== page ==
Search results “Black scholes options pricing”

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Finance and capital markets on Khan Academy: Interest is the basis of modern capital markets. Depending on whether you are lending or borrowing, it can be viewed as a return on an asset (lending) or the cost of capital (borrowing). This tutorial gives an introduction to this fundamental concept, including what it means to compound. It also gives a rule of thumb that might make it easy to do some rough interest calculations in your head.
About Khan Academy: Khan Academy offers practice exercises, instructional videos, and a personalized learning dashboard that empower learners to study at their own pace in and outside of the classroom. We tackle math, science, computer programming, history, art history, economics, and more. Our math missions guide learners from kindergarten to calculus using state-of-the-art, adaptive technology that identifies strengths and learning gaps. We've also partnered with institutions like NASA, The Museum of Modern Art, The California Academy of Sciences, and MIT to offer specialized content.
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Views: 435774
Khan Academy

Introduces the Black-Scholes Option Pricing Model and walks through an example of using the BS OPM to find the value of a call. Supplemental files (Standard Normal Distribution Table, BS OPM Formulas, and BS OPM Spreadsheet) are provided with links to the files in Google Documents.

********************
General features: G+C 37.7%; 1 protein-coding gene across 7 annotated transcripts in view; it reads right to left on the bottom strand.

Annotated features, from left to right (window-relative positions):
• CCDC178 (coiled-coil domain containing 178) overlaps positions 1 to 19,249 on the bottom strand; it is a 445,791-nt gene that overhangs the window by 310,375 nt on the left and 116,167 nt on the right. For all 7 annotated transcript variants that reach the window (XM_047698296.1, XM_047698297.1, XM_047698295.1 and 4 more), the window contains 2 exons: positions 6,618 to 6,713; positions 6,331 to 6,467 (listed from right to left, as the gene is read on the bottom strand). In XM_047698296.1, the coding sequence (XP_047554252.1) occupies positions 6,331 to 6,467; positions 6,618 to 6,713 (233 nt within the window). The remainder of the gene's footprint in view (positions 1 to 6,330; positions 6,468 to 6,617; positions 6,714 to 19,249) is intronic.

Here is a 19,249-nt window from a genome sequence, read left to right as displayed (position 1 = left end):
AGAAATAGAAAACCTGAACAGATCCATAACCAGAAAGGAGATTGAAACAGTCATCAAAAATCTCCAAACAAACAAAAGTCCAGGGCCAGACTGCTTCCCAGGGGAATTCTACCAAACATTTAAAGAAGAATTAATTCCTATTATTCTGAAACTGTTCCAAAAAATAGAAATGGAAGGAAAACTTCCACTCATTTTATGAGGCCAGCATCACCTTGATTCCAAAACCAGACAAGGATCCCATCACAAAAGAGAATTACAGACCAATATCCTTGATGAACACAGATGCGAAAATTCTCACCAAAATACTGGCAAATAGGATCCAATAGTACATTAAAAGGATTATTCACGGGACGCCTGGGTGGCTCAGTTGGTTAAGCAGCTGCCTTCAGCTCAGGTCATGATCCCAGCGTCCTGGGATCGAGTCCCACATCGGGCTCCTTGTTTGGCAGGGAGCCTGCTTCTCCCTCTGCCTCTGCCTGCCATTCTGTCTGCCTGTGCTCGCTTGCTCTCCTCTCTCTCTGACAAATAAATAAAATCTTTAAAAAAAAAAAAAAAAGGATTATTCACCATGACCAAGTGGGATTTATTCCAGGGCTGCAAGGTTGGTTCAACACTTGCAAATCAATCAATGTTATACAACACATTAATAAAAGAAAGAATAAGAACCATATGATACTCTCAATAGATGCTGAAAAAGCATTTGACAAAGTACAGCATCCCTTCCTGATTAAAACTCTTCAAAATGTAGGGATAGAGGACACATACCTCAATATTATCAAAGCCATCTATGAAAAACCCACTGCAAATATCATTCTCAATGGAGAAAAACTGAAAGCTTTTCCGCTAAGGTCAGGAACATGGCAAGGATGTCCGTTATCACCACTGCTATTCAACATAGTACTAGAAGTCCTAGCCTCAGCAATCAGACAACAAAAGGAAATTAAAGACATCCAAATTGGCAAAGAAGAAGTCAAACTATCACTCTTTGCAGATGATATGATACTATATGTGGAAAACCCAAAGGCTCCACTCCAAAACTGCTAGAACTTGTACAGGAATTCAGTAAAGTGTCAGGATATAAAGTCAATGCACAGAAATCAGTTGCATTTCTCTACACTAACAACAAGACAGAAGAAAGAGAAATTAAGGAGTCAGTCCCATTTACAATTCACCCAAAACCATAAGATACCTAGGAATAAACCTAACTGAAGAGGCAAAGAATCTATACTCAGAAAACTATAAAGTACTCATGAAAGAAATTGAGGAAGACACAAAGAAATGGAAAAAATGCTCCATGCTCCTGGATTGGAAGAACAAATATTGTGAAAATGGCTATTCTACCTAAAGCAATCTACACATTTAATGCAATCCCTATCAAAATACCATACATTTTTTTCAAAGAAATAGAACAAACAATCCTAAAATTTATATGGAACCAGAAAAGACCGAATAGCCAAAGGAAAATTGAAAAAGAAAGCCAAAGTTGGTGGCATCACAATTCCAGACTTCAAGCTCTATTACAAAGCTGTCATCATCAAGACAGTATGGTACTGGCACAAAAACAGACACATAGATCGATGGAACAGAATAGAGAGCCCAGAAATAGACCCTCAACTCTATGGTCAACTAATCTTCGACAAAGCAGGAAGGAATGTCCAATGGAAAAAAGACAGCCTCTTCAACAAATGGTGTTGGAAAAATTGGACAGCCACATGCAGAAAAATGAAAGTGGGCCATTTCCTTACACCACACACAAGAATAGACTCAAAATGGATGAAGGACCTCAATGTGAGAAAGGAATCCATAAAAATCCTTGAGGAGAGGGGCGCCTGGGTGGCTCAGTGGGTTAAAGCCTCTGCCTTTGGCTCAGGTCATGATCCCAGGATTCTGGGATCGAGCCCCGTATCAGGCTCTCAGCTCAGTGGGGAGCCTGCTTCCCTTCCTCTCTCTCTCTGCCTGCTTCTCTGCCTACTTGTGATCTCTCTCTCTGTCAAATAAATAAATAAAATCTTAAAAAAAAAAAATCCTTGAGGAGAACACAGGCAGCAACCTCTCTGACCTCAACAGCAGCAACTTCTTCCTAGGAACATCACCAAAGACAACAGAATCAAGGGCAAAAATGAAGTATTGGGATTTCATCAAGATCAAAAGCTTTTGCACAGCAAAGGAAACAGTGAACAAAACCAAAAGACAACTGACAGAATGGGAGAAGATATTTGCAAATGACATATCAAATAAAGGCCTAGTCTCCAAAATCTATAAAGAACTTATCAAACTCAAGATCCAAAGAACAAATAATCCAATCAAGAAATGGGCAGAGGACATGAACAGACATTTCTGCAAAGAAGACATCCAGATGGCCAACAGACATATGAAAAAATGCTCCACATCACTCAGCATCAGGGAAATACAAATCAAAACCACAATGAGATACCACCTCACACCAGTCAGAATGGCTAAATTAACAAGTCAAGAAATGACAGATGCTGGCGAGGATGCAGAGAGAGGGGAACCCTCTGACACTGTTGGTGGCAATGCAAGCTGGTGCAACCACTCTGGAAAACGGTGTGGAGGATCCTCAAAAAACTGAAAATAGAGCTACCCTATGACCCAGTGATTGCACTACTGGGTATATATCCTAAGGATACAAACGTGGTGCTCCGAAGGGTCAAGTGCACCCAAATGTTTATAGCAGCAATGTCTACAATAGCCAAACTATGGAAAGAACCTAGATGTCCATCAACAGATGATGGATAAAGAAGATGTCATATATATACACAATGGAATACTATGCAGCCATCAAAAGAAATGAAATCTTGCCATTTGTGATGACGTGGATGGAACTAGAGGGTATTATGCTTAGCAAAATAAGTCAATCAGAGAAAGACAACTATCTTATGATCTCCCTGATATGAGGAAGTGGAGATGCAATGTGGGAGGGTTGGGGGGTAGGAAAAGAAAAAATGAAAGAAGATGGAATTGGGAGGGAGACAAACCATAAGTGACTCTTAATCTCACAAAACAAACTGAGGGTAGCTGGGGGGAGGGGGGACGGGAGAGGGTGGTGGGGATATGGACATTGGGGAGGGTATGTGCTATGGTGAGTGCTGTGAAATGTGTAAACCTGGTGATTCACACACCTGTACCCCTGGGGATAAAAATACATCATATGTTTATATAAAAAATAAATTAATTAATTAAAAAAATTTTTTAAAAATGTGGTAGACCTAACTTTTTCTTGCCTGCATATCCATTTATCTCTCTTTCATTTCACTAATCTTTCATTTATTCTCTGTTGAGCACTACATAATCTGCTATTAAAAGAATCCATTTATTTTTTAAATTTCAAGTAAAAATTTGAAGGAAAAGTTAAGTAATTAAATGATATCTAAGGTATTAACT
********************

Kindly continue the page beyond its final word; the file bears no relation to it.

tinyurl.com/Bracker-StNormTable
tinyurl.com/Bracker-BSOPM
tinyurl.com/Bracker-BSOPMspread

Views: 246444
Kevin Bracker

Join us in the discussion on InformedTrades:
http://www.informedtrades.com/1087607-black-scholes-n-d2-explained.html
In this video, I give a general overview of the Black Scholes formula, and then break down N(d2) in detail. I cover most of the entire formula in this video.
My goal is to describe Black Scholes in a simple, easy to understand way that has never been done before. Because this parts of the formula are somewhat complicated, I repeat parts several times during this video.
See our other videos on Black Scholes: http://www.informedtrades.com/tags/black%20scholes/
Practice trading options with a free options trading demo account: http://bit.ly/apextrader

Views: 146718
InformedTrades

MIT 18.S096 Topics in Mathematics with Applications in Finance, Fall 2013
View the complete course: http://ocw.mit.edu/18-S096F13
Instructor: Vasily Strela
This is a lecture on risk-neutral pricing, featuring the Black-Scholes formula and risk-neutral valuation.
License: Creative Commons BY-NC-SA
More information at http://ocw.mit.edu/terms
More courses at http://ocw.mit.edu

Views: 78452